For years I was one of many mothers who would dread the increasing intensity in the lead up to Christmas. When my kids asked how many sleeps until Santa’s visit, I would clench my teeth and say “ages”. If someone said, “only two months until Christmas”, I would wail “Nooo!”.
These days I have a countdown on my phone so I can cheerfully announce how many weeks, days, hours and even seconds until the Big Day. I happily get all the Christmas decorations out on December 1st, decorate the tree with my kids all dressed in the elf costumes I lovingly packed away last year, while joyfully singing Rudolf the Red Nose Reindeer. Not quite. But almost.
Like most kids, Christmas, Easter and (annoyingly) Halloween gets my three offspring bouncing off the walls with excitement. After resisting for way too long, I finally decided that if I couldn’t fight the pressure to make an effort with these festivities, I would have to accept it. And maybe even learn to embrace it.
I now realise what a privilege it is to create new traditions for my family. After years of dreading Christmas, it is now enjoyable for me. I have redesigned my rather sedate childhood celebrations and toned down my husband’s turbo-charged, present-overloaded Christmases into new traditions that make my family happy, but mostly that work for me. We still decorate the tree with way too many baubles and leave carrots, cookies and milk for Santa’s crew. I play my favourite Christmas carols and make at least one batch of Nana’s shortbread. We put out stockings with permission for the elves to be generous with the chocolate. And yes, they can eat it before breakfast.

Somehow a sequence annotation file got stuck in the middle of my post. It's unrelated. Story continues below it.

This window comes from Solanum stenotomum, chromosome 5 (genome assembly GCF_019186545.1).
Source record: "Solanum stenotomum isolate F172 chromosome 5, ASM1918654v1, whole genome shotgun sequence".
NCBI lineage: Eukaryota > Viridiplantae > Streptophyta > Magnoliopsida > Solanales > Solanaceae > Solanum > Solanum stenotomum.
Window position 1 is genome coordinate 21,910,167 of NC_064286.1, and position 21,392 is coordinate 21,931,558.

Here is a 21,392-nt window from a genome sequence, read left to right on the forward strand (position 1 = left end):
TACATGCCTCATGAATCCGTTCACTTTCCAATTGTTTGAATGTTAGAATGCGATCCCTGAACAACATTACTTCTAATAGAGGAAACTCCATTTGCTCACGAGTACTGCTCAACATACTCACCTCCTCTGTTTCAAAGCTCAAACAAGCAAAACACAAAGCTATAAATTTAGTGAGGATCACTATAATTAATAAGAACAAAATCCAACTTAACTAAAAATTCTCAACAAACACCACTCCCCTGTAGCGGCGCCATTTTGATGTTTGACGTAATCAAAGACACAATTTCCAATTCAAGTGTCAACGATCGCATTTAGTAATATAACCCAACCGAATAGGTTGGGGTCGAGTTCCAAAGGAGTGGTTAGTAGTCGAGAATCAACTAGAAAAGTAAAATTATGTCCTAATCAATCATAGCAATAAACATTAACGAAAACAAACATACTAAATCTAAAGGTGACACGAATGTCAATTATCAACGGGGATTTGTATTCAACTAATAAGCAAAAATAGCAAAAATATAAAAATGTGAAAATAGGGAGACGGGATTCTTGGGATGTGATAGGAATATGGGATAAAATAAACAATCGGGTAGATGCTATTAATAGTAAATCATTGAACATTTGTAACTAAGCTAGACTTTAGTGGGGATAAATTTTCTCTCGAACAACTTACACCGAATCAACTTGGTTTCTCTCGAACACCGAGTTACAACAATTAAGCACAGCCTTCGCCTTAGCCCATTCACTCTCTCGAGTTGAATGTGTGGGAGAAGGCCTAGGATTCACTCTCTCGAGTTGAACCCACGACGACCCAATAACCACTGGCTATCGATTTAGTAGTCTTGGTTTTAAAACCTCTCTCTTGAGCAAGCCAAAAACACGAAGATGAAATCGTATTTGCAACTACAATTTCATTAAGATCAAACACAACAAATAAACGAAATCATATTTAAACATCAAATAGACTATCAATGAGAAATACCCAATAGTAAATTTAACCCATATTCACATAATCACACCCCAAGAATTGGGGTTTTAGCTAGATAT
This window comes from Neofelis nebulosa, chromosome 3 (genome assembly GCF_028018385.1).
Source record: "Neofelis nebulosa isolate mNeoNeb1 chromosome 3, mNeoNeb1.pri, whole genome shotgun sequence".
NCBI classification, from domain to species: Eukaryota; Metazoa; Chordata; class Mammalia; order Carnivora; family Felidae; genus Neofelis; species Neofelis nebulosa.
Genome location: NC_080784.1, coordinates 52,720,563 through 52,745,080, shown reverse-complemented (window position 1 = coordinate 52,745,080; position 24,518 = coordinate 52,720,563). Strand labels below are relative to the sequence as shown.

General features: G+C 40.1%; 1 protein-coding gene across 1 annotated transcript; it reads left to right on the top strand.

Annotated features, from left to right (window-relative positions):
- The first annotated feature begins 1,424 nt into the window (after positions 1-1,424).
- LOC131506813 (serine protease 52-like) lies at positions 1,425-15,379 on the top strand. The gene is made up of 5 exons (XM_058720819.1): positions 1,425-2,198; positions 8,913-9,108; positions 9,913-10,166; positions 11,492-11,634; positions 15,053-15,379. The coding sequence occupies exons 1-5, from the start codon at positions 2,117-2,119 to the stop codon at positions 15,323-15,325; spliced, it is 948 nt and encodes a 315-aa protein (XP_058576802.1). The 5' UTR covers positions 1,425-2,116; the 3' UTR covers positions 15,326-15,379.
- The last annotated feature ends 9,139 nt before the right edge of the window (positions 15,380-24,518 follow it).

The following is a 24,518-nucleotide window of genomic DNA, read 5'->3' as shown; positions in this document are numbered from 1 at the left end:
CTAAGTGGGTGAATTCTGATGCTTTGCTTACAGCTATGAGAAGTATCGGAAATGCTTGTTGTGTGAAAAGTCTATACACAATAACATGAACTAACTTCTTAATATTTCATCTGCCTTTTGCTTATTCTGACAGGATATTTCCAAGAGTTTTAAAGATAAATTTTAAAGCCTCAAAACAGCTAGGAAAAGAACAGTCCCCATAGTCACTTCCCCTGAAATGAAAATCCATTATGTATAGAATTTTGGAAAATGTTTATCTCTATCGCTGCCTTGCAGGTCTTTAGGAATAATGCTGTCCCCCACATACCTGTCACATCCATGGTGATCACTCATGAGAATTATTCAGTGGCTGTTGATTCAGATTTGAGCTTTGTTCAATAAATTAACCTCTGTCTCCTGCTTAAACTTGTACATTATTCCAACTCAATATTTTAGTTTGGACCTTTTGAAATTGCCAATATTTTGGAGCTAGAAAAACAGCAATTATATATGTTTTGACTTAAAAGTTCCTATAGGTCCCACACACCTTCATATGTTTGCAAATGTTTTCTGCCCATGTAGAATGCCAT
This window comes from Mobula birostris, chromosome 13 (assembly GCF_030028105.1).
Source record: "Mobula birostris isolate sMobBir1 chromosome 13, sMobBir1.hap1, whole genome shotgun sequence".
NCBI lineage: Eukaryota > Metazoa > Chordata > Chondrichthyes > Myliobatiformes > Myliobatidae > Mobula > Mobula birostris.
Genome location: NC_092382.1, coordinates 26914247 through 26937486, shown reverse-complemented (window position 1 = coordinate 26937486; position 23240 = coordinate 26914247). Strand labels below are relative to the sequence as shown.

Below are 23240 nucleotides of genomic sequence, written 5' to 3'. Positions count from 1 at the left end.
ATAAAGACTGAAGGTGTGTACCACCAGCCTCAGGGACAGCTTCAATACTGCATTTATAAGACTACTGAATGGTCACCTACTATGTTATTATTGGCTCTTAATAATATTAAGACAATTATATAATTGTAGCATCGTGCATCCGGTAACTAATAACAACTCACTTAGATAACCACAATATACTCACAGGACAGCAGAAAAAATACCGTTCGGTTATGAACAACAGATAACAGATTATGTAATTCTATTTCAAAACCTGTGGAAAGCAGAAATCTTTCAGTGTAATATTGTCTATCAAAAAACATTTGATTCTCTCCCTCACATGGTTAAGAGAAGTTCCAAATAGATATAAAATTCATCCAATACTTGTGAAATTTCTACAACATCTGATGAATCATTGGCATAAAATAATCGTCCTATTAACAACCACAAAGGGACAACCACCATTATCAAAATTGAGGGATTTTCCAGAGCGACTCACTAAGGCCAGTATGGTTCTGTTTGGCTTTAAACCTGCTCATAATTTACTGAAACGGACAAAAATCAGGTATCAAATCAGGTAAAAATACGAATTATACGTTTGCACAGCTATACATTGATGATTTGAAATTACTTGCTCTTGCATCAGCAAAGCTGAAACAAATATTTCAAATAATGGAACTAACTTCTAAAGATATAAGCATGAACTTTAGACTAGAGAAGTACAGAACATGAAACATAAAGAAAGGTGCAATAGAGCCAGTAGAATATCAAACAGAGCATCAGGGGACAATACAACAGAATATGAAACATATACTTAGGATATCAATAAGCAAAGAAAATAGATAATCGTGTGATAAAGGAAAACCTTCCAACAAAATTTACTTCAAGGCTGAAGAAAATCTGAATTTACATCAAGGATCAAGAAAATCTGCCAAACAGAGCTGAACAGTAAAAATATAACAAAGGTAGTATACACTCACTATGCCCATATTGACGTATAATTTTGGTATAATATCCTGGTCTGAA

Our Christmas traditions start after Cup weekend. Around this time, we go “Christmas List Shopping”. The kids browse the aisles of shops they like, and we take photos of things that spark joy for them. Then they write their letters to Santa which are posted straight away (after a photo is taken). This way Santa & “his helpers” can get all their shopping done within the following week. This one tradition alone has made Christmas more relaxing. I find when I get the tricky decisions out of the way, I feel like I have more energy and enthusiasm for other festive fun.
When it comes to gatherings in the lead up to Christmas, we keep it to non-negotiable traditions: decorating Granny’s tree with cousins, Christmas carols with family friends and driving around looking at Christmas lights. If there is time, money and energy for more than that, we might say yes. But we are OK with saying “no” too. One of the best gifts for me around the festive season is having no plans.
So, fellow parents, it is in fact less than two months until Santa comes. Do yourself a favour, get the hard stuff out of the way and let yourself get swept up in your kids excitement. You won’t regret it.
By Rachel Hickingbotham, writer for Star News Kids magazines and mother of three.